I respond that the way I deal with the expense/responsible eating equation is to have reduced my red meat consumption substantially. I eat it very rarely, and so when I do choose to eat it I can afford to buy a little bit of high quality, sustainably-raised meat.
“We need to educate people,” Jamie agrees. He points to the example of Share Our Strength, which educates the public about childhood hunger. “We need to reeducate people about how to eat less meat.” This may seem to be an unusual sentiment from a chef who prides himself on his butchering skills. But the point of whole-carcass breakdown is to use “everything but the oink,” as they say in the South, and that makes for a more sustainable way of using animals for meat.
Tripe à la Collinsville
Recipe by Jamie Bissonnette
This recipe makes 15-16 servings.
Jamie named this tripe stew after his hometown, the way French chefs often name the dishes they create. It will keep well for 7-10 days in the refrigerator, and freezes well for six to eight months.
The recipe calls for mirepoix. Mirepoix is a mixture of diced onion, carrots, and celery. It always has a ratio of 50 percent diced onions, 25 percent diced carrots, and 25 percent diced celery. A flavor-builder for other dishes, it’s not usually served alone. Tripe à la Collinsville also calls for making a sachet. This website provides instructions on how to do that. Esplette is a type of chili pepper. Jamie used ground, dried Esplette in this recipe.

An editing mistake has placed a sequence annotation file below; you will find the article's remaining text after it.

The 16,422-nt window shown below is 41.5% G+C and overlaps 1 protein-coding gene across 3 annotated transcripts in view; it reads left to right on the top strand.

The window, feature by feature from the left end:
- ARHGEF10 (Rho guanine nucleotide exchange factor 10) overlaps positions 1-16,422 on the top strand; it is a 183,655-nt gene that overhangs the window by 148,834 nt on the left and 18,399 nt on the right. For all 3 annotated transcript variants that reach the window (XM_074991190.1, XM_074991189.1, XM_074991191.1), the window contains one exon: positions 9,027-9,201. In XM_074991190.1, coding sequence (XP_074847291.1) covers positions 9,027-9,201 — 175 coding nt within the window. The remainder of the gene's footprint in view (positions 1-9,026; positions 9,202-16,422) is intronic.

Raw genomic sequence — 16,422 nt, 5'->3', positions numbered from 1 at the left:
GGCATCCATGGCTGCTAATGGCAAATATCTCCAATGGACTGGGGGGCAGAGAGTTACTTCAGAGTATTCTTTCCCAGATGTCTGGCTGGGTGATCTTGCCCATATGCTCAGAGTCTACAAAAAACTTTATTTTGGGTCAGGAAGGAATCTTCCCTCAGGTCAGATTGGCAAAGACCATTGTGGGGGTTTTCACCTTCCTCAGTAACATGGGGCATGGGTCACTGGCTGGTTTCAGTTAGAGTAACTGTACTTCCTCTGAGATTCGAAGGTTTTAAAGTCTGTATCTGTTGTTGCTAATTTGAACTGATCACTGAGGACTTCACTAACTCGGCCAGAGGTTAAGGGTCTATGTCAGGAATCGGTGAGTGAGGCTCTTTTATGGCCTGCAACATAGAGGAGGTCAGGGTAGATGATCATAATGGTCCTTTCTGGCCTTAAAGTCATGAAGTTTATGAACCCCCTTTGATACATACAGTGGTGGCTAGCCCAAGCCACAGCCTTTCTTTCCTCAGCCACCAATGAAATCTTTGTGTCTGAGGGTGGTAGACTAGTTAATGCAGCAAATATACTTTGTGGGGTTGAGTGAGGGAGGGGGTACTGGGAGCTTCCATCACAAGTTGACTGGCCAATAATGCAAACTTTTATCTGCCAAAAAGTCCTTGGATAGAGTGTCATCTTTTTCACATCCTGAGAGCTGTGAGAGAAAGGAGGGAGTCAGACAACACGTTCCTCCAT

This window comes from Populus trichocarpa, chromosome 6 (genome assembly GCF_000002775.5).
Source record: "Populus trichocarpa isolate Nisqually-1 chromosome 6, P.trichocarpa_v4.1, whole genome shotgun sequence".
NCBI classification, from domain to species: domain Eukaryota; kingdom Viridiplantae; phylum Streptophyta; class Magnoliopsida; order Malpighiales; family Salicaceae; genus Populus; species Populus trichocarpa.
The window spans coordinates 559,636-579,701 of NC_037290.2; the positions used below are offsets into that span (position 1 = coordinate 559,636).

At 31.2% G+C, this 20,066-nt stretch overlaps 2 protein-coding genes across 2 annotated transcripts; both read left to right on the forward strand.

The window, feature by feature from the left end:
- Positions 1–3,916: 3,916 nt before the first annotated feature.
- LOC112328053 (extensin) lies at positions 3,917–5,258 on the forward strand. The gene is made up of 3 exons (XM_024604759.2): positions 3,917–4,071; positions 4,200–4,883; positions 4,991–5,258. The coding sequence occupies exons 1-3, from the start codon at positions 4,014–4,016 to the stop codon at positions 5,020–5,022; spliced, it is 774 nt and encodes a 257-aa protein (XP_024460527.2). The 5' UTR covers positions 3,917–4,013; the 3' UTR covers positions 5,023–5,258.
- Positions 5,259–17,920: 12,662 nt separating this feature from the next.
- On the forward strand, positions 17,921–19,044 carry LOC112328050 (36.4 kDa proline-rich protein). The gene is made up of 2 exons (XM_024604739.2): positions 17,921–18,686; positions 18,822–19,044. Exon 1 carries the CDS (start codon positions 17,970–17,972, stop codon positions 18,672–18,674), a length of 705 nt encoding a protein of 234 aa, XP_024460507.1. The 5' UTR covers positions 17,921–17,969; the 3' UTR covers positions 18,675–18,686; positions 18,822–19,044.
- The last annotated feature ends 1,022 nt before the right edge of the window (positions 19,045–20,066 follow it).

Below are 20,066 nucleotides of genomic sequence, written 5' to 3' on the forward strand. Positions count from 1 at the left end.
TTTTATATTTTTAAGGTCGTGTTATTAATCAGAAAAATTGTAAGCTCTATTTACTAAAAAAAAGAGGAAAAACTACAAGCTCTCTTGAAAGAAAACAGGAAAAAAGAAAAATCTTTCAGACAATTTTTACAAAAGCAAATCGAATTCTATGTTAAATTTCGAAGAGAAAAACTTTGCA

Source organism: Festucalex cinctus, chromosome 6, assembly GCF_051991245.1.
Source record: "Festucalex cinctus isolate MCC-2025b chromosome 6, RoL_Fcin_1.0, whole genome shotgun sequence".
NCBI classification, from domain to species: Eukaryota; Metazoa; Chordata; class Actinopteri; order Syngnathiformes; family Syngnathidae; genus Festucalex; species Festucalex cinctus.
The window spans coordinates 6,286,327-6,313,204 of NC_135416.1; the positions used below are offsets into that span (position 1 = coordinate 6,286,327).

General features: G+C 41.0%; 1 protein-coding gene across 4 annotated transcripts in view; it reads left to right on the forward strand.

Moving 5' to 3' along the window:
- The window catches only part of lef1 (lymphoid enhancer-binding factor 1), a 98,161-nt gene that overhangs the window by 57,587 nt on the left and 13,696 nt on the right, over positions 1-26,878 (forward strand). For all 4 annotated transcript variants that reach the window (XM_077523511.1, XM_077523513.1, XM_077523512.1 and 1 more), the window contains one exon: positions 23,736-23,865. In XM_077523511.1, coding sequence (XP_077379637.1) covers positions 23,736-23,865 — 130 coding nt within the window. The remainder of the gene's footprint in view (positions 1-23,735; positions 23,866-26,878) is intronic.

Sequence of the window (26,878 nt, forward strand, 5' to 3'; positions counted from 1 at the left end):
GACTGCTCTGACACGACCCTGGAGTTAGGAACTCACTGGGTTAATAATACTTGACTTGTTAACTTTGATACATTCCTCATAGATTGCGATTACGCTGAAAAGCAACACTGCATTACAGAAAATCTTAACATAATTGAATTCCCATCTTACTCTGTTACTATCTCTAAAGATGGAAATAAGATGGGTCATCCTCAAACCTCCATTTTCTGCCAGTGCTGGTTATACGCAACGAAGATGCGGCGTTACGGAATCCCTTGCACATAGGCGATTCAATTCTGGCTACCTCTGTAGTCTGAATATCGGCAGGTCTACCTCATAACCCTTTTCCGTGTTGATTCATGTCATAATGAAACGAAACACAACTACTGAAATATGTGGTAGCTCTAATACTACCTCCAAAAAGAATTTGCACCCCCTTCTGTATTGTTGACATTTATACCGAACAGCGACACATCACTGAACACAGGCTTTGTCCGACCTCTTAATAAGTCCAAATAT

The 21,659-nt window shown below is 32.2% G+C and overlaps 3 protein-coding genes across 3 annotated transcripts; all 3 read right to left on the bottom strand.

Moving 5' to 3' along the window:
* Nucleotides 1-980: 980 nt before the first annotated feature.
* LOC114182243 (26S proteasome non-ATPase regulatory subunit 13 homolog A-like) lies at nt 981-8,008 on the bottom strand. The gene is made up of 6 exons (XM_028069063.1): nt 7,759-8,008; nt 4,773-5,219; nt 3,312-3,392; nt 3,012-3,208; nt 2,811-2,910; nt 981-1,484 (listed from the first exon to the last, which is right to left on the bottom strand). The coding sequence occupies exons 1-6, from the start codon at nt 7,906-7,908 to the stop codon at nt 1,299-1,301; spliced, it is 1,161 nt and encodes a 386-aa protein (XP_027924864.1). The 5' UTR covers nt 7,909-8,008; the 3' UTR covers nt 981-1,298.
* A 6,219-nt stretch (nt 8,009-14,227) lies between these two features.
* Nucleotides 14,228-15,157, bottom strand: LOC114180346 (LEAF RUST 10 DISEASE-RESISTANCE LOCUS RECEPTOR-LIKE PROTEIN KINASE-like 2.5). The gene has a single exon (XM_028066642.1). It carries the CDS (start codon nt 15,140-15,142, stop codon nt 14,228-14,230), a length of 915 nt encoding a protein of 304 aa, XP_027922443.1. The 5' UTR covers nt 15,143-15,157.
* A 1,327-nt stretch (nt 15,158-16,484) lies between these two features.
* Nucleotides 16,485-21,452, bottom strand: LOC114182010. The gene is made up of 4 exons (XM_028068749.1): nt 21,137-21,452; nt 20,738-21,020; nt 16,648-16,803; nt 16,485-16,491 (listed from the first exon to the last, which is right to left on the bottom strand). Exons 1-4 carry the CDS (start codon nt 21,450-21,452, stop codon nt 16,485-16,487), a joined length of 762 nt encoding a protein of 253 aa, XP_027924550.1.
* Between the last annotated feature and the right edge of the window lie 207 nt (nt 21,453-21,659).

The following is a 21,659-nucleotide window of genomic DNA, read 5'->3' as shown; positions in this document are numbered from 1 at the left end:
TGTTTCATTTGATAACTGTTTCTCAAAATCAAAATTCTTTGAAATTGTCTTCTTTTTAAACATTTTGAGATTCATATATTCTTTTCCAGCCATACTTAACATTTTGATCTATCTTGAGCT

Jamie says this stew makes a nice dinner served alongside an arugula salad and a toasted baguette. Serve it with dry, spicy white wine, or a white with a minerally character.
6 pounds (roughly) honeycomb tripe. Either pork or beef is fine.
1/2 bottle white wine + 2 cups for second soaking session
3 quarts chicken stock
1 cup diced onion
1/2 cup diced carrots
1/2 cup diced celery
1 teaspoon caraway
1 teaspoon coriander seed
1 teaspoon fennel seed
1 teaspoon mustard seed
If frozen, defrost the tripe in cold water in your refrigerator. Once defrosted, soak the tripe in a fresh pot of water mixed with the half-bottle of white wine for 3-12 hours. Store in the refrigerator while soaking.
Clean by scrubbing off the small pieces of fat with blunt side of a large kitchen knife. Rinse, and cover again in a pot of cold water with 2 cups of white wine, and 1 cup of salt.